I also have to agree with Gothmoth, and that's another part of my conclusion when comparing these cameras in practical use: Neither felt to me like they were worth $2,000 for just the body. There were just enough compromises on both that ate away at my feeling of perceived value. I'd gladly buy one or the other once the selling price drops to $1,700 for either.
I have to agree with the first half of RStygas statement. I had rented both the 6D and D600 and put them to practical use in an attempt to make a purchasing decision. I became comfortable with each over that time, though neither was perfect. The image quality is comparable, especially if you shoot RAW and do some light post-processing. While there are more AF points on the D600, the center 9 cross points aren't nearly as sensitive as the one in the center of the 6D. Both have their AF points mostly in the center of the frame, which makes them both pretty mediocre at tracking moving subjects - the D600 being slightly less mediocre (though this leads me to say the difference in FPS is pretty negligible if a camera can't track a subject worth a darn).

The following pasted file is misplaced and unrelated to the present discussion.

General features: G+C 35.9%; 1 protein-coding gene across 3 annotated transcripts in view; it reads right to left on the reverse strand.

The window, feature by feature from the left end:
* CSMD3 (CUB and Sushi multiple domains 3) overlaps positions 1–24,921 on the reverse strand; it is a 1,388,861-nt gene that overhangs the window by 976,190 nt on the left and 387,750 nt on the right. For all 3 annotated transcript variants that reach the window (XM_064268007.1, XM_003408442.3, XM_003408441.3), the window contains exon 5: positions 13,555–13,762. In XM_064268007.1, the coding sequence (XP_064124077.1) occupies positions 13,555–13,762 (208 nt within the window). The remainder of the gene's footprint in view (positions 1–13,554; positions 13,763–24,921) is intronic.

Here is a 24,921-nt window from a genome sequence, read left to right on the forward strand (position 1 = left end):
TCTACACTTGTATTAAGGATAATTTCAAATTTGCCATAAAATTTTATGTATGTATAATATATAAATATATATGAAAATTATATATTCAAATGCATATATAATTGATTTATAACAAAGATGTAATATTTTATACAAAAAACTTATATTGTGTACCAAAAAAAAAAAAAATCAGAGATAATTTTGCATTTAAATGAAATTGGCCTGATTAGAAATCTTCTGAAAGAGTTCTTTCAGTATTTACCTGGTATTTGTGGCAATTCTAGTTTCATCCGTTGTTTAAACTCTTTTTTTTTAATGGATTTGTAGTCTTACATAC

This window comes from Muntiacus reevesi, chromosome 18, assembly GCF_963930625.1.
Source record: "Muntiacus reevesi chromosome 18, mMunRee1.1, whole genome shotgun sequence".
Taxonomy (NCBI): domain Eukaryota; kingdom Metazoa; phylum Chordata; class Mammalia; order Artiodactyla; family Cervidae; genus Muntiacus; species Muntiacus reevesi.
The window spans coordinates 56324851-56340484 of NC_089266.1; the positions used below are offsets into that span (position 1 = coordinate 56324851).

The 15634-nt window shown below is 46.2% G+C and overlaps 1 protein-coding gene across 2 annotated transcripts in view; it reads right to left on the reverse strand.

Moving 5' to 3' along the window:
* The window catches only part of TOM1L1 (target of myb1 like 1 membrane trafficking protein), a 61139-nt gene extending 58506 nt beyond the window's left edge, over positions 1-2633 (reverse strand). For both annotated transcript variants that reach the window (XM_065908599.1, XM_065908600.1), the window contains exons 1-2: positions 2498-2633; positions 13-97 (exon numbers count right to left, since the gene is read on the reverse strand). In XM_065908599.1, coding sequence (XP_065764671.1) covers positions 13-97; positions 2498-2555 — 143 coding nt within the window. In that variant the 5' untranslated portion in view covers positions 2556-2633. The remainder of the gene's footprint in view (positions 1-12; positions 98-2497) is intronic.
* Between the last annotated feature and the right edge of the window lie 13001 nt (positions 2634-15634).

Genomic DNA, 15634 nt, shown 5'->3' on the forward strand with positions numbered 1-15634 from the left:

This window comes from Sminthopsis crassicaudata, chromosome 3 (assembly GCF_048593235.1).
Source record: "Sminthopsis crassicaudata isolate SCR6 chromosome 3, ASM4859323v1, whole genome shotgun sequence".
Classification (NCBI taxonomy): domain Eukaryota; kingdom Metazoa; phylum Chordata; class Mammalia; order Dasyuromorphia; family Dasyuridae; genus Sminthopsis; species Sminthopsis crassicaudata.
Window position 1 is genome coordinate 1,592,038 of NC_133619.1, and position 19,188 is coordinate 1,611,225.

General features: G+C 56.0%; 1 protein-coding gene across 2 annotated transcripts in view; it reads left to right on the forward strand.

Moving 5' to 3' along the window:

As someone who isn't invested in either company's lenses, they're both good cameras when held at arms' length. They both have their individual and shared deficiencies, but they're great for almost anyone who's not a pro sports photographer.